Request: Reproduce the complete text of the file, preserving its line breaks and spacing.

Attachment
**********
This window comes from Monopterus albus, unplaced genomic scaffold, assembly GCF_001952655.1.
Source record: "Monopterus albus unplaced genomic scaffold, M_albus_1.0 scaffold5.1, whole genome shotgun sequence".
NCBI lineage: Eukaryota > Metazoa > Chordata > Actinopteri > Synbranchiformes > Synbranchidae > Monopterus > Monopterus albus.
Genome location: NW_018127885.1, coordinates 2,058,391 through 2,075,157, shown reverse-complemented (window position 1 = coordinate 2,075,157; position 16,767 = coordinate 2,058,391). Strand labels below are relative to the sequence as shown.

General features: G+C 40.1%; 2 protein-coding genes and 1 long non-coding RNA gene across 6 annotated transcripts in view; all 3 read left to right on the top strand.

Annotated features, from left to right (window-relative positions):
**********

This window comes from Monopterus albus, unplaced genomic scaffold, assembly GCF_001952655.1.
Source record: "Monopterus albus unplaced genomic scaffold, M_albus_1.0 scaffold5.1, whole genome shotgun sequence".
NCBI lineage: Eukaryota > Metazoa > Chordata > Actinopteri > Synbranchiformes > Synbranchidae > Monopterus > Monopterus albus.
Genome location: NW_018127885.1, coordinates 2,058,391 through 2,075,157, shown reverse-complemented (window position 1 = coordinate 2,075,157; position 16,767 = coordinate 2,058,391). Strand labels below are relative to the sequence as shown.

General features: G+C 40.1%; 2 protein-coding genes and 1 long non-coding RNA gene across 6 annotated transcripts in view; all 3 read left to right on the top strand.

Annotated features, from left to right (window-relative positions):